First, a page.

The NAACP announcement reminded me of the first announcement from a national civil rights organization in support of marriage equality that I know of. In 1994, before I'd much thought about gay marriage, I remember running across a notice of a pronouncement from the Japanese American Citizens League.

… at its national convention, the JACL passed a resolution affirming its commitment to and support of the basic human right of marriage, including the right to marry for same-sex couples.

That's getting out in front on civil rights!

Dumb Congressman wants us all as dumb as he is

Look, I know this country is largely innumerate -- we aren't practiced at thinking in numbers -- but this just beats all.

The American Community Survey (ACS) may be the most important government function you’ve never heard of, and it’s in trouble. …

It tells Americans how poor we are, how rich we are, who is suffering, who is thriving, where people work, what kind of training people need to get jobs, what languages people speak, who uses food stamps, who has access to health care, and so on.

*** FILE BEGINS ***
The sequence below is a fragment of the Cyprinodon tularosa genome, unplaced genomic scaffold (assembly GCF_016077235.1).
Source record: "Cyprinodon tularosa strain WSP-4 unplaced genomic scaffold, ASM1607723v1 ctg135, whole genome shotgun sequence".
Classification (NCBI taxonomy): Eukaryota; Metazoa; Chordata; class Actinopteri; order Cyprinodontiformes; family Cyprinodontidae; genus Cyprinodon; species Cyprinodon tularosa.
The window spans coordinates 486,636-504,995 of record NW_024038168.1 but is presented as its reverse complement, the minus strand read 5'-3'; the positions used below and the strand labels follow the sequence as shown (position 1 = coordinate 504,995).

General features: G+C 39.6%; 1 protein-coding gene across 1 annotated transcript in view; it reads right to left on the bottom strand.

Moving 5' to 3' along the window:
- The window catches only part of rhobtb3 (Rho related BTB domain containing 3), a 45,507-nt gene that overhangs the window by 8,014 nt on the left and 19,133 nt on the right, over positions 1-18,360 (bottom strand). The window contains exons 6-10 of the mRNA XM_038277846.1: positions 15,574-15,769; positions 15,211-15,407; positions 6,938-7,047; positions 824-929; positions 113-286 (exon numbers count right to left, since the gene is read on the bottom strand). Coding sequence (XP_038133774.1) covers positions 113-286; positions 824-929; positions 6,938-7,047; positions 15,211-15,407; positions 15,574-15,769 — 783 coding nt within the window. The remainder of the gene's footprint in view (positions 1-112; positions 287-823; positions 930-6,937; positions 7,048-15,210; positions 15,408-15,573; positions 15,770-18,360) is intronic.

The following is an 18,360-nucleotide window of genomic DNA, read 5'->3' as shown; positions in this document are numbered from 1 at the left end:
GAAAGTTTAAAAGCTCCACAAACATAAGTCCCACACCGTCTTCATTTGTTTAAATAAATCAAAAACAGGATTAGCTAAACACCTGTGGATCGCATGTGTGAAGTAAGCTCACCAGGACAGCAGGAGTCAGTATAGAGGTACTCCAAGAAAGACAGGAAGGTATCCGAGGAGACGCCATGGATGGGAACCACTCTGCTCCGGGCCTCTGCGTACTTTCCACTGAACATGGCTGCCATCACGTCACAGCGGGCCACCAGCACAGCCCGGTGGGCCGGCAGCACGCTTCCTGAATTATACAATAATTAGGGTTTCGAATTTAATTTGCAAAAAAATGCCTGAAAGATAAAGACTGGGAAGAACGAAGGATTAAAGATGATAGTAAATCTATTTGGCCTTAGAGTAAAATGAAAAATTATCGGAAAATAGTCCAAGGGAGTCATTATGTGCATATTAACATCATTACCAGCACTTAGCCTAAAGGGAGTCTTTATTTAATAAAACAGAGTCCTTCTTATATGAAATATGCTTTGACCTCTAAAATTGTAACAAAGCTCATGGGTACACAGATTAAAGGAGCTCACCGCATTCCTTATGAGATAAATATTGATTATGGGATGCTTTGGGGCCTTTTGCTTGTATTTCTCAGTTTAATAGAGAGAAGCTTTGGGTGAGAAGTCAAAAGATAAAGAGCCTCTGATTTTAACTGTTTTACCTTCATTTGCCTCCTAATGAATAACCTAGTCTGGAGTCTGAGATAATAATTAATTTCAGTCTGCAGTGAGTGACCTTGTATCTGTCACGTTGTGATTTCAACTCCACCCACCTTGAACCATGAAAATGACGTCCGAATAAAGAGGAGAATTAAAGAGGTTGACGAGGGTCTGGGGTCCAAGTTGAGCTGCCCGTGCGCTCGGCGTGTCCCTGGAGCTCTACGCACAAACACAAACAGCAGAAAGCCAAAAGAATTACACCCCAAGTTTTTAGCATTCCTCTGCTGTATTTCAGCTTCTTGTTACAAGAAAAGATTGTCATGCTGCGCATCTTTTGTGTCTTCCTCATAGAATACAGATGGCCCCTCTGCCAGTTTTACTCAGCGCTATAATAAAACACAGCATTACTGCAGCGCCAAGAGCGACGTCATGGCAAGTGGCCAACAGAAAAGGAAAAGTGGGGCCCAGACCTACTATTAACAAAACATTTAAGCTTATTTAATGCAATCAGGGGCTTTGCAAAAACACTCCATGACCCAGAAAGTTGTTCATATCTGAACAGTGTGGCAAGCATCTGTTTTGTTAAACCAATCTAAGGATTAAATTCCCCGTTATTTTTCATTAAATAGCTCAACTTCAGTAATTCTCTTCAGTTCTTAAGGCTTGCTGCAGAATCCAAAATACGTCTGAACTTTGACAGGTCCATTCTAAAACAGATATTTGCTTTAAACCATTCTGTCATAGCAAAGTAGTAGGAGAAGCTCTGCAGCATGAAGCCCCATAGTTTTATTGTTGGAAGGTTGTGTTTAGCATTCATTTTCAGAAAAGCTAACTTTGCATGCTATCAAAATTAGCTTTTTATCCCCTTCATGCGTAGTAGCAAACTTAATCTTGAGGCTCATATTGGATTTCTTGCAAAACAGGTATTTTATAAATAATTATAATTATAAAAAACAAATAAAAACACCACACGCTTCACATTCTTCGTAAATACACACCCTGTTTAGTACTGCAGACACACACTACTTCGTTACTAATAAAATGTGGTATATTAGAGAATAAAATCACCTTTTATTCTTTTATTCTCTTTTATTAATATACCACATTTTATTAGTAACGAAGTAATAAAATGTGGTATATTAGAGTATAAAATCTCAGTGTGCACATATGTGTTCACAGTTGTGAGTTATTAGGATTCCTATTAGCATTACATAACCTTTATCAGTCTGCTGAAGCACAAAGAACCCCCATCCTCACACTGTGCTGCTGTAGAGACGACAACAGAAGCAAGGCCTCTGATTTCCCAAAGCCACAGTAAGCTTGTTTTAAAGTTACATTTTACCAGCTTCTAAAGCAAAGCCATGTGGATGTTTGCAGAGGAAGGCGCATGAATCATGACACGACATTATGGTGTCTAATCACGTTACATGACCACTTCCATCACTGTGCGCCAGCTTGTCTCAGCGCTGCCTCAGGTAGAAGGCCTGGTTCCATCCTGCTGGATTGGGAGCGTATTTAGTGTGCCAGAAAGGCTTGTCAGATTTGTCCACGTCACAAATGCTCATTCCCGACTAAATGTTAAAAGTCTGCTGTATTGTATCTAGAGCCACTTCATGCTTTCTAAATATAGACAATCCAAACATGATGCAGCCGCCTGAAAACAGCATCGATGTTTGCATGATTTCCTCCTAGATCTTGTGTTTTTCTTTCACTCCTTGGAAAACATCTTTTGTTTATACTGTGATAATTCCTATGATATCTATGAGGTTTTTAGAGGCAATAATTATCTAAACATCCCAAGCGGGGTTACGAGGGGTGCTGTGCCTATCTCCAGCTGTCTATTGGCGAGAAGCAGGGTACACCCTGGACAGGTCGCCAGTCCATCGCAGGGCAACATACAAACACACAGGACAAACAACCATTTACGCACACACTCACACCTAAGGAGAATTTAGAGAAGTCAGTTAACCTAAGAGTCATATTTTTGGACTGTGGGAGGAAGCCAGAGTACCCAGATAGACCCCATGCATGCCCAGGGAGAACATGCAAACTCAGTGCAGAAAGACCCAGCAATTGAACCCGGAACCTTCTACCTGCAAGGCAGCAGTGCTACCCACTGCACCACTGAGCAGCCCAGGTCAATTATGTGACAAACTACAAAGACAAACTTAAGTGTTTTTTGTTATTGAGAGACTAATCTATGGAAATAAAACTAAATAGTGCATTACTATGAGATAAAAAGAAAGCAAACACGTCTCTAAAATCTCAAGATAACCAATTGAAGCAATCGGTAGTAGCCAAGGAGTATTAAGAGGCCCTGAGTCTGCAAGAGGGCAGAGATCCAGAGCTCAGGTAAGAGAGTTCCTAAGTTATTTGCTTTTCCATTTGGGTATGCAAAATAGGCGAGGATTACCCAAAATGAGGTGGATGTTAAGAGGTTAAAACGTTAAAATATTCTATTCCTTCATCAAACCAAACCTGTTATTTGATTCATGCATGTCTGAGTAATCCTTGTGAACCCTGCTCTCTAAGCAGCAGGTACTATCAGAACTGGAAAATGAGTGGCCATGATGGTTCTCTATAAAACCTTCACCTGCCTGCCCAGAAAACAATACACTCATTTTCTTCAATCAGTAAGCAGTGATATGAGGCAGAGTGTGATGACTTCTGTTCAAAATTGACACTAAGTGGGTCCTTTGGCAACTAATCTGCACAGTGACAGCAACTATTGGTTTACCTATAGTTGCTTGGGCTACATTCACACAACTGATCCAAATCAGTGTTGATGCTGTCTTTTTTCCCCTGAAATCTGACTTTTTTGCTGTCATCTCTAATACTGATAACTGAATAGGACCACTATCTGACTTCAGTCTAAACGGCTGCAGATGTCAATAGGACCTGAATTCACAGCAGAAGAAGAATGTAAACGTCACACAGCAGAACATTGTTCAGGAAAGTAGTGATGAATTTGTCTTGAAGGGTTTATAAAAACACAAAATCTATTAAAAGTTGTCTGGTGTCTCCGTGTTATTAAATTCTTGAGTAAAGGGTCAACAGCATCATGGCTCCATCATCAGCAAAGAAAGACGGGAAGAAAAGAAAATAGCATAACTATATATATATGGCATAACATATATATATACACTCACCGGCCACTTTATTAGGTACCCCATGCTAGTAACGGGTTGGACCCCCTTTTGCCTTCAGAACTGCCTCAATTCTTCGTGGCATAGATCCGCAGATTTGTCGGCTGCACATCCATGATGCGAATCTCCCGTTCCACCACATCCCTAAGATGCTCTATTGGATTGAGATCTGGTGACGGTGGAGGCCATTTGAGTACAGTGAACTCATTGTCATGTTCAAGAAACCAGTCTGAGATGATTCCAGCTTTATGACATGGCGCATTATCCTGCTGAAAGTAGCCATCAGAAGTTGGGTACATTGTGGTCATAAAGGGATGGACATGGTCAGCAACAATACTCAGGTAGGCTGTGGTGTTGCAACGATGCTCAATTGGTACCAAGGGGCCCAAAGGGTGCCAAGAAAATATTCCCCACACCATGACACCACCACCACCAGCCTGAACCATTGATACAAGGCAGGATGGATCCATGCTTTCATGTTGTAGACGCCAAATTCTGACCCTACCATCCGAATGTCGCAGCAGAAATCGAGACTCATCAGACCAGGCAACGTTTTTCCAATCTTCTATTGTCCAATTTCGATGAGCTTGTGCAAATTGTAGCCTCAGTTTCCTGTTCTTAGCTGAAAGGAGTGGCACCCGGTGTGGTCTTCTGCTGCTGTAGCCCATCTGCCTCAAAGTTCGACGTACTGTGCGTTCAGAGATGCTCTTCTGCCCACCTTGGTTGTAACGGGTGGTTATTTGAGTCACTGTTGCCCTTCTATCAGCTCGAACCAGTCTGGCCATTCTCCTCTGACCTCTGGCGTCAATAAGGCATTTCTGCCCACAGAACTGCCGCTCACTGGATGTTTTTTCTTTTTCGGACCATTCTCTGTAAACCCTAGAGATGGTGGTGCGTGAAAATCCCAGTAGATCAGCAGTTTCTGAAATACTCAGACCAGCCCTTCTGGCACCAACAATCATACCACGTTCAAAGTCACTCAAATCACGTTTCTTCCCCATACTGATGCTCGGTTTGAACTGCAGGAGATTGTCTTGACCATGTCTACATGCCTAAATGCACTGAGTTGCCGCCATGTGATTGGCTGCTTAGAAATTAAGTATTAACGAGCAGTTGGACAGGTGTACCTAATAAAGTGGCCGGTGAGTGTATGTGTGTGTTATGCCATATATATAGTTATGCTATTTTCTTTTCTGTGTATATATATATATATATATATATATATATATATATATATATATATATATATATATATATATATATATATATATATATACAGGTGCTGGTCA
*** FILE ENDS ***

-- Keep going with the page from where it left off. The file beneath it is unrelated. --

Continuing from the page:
It is, more or less, the country’s primary check for determining how well the government is doing — and in fact what the government will be doing.

NYTimes, 5/20/12

Some dimwit -- Republican, naturally -- thinks having the Census Bureau create smart, data-based snapshots of what's going on with us somehow threatens our liberty. And the ACS costs money; guess he thinks that is theft from the one percent. And above all, it is "random." Yup, it is a properly designed survey; Mr. Dumb Congressman doesn't get to decide who is interviewed; neither do our super secret security spooks -- the ACS surveys a "random" sample of us. The concept is beyond some people.